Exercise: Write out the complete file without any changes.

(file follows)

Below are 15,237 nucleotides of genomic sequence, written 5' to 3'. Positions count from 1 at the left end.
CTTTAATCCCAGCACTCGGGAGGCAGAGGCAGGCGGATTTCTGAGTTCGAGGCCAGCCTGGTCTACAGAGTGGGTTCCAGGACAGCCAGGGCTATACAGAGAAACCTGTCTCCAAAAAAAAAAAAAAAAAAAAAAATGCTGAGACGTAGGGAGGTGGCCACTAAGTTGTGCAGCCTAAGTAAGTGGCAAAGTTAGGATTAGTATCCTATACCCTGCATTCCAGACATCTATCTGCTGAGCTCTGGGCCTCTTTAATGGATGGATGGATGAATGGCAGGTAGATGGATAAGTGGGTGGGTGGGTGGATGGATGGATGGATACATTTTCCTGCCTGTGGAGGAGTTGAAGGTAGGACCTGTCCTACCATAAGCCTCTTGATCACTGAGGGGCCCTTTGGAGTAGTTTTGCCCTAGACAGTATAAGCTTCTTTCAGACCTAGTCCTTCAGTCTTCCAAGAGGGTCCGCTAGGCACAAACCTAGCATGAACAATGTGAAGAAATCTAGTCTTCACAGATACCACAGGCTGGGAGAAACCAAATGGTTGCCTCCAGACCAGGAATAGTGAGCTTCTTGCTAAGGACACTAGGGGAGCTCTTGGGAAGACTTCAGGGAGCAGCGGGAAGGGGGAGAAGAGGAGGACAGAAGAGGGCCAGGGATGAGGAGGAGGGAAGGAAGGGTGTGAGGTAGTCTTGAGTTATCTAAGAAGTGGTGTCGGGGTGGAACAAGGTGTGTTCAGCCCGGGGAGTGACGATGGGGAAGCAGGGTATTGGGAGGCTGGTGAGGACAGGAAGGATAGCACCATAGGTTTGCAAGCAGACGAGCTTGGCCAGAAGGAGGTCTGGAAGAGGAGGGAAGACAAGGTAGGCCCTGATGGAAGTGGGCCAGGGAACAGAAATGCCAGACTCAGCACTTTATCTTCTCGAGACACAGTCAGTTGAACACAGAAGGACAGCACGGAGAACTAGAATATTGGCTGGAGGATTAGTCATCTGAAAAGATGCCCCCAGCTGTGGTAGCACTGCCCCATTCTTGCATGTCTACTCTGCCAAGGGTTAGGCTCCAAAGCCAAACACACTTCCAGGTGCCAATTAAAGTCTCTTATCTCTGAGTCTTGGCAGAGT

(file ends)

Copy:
Below are 15,237 nucleotides of genomic sequence, written 5' to 3'. Positions count from 1 at the left end.
CTTTAATCCCAGCACTCGGGAGGCAGAGGCAGGCGGATTTCTGAGTTCGAGGCCAGCCTGGTCTACAGAGTGGGTTCCAGGACAGCCAGGGCTATACAGAGAAACCTGTCTCCAAAAAAAAAAAAAAAAAAAAAAATGCTGAGACGTAGGGAGGTGGCCACTAAGTTGTGCAGCCTAAGTAAGTGGCAAAGTTAGGATTAGTATCCTATACCCTGCATTCCAGACATCTATCTGCTGAGCTCTGGGCCTCTTTAATGGATGGATGGATGAATGGCAGGTAGATGGATAAGTGGGTGGGTGGGTGGATGGATGGATGGATACATTTTCCTGCCTGTGGAGGAGTTGAAGGTAGGACCTGTCCTACCATAAGCCTCTTGATCACTGAGGGGCCCTTTGGAGTAGTTTTGCCCTAGACAGTATAAGCTTCTTTCAGACCTAGTCCTTCAGTCTTCCAAGAGGGTCCGCTAGGCACAAACCTAGCATGAACAATGTGAAGAAATCTAGTCTTCACAGATACCACAGGCTGGGAGAAACCAAATGGTTGCCTCCAGACCAGGAATAGTGAGCTTCTTGCTAAGGACACTAGGGGAGCTCTTGGGAAGACTTCAGGGAGCAGCGGGAAGGGGGAGAAGAGGAGGACAGAAGAGGGCCAGGGATGAGGAGGAGGGAAGGAAGGGTGTGAGGTAGTCTTGAGTTATCTAAGAAGTGGTGTCGGGGTGGAACAAGGTGTGTTCAGCCCGGGGAGTGACGATGGGGAAGCAGGGTATTGGGAGGCTGGTGAGGACAGGAAGGATAGCACCATAGGTTTGCAAGCAGACGAGCTTGGCCAGAAGGAGGTCTGGAAGAGGAGGGAAGACAAGGTAGGCCCTGATGGAAGTGGGCCAGGGAACAGAAATGCCAGACTCAGCACTTTATCTTCTCGAGACACAGTCAGTTGAACACAGAAGGACAGCACGGAGAACTAGAATATTGGCTGGAGGATTAGTCATCTGAAAAGATGCCCCCAGCTGTGGTAGCACTGCCCCATTCTTGCATGTCTACTCTGCCAAGGGTTAGGCTCCAAAGCCAAACACACTTCCAGGTGCCAATTAAAGTCTCTTATCTCTGAGTCTTGGCAGAGT